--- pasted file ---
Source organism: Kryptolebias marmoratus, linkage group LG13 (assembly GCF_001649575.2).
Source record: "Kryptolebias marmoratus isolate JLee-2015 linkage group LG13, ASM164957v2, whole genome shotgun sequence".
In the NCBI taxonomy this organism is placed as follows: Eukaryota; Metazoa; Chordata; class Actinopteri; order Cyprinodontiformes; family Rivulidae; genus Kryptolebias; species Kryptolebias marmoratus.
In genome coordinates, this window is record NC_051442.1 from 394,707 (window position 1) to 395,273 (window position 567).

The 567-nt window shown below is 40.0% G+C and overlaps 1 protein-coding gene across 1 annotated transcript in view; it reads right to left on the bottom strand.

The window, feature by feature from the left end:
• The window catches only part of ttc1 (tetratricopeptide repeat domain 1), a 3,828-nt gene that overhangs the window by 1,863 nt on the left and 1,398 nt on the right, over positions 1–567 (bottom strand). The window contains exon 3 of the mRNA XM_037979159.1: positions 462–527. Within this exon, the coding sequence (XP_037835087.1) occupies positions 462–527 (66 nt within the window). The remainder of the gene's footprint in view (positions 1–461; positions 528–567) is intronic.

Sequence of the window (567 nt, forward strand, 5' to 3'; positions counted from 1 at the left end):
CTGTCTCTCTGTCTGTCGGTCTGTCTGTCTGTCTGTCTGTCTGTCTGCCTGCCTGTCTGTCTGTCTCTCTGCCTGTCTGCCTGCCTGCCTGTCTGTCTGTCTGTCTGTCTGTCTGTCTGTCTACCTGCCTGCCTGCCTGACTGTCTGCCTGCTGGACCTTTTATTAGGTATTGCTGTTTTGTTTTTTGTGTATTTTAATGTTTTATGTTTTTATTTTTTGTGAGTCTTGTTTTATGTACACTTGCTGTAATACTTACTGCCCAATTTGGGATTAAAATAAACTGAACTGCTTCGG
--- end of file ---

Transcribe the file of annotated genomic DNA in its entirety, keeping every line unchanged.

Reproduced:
Source organism: Kryptolebias marmoratus, linkage group LG13 (assembly GCF_001649575.2).
Source record: "Kryptolebias marmoratus isolate JLee-2015 linkage group LG13, ASM164957v2, whole genome shotgun sequence".
In the NCBI taxonomy this organism is placed as follows: Eukaryota; Metazoa; Chordata; class Actinopteri; order Cyprinodontiformes; family Rivulidae; genus Kryptolebias; species Kryptolebias marmoratus.
In genome coordinates, this window is record NC_051442.1 from 394,707 (window position 1) to 395,273 (window position 567).

The 567-nt window shown below is 40.0% G+C and overlaps 1 protein-coding gene across 1 annotated transcript in view; it reads right to left on the bottom strand.

The window, feature by feature from the left end:
• The window catches only part of ttc1 (tetratricopeptide repeat domain 1), a 3,828-nt gene that overhangs the window by 1,863 nt on the left and 1,398 nt on the right, over positions 1–567 (bottom strand). The window contains exon 3 of the mRNA XM_037979159.1: positions 462–527. Within this exon, the coding sequence (XP_037835087.1) occupies positions 462–527 (66 nt within the window). The remainder of the gene's footprint in view (positions 1–461; positions 528–567) is intronic.

Sequence of the window (567 nt, forward strand, 5' to 3'; positions counted from 1 at the left end):
CTGTCTCTCTGTCTGTCGGTCTGTCTGTCTGTCTGTCTGTCTGTCTGCCTGCCTGTCTGTCTGTCTCTCTGCCTGTCTGCCTGCCTGCCTGTCTGTCTGTCTGTCTGTCTGTCTGTCTGTCTACCTGCCTGCCTGCCTGACTGTCTGCCTGCTGGACCTTTTATTAGGTATTGCTGTTTTGTTTTTTGTGTATTTTAATGTTTTATGTTTTTATTTTTTGTGAGTCTTGTTTTATGTACACTTGCTGTAATACTTACTGCCCAATTTGGGATTAAAATAAACTGAACTGCTTCGG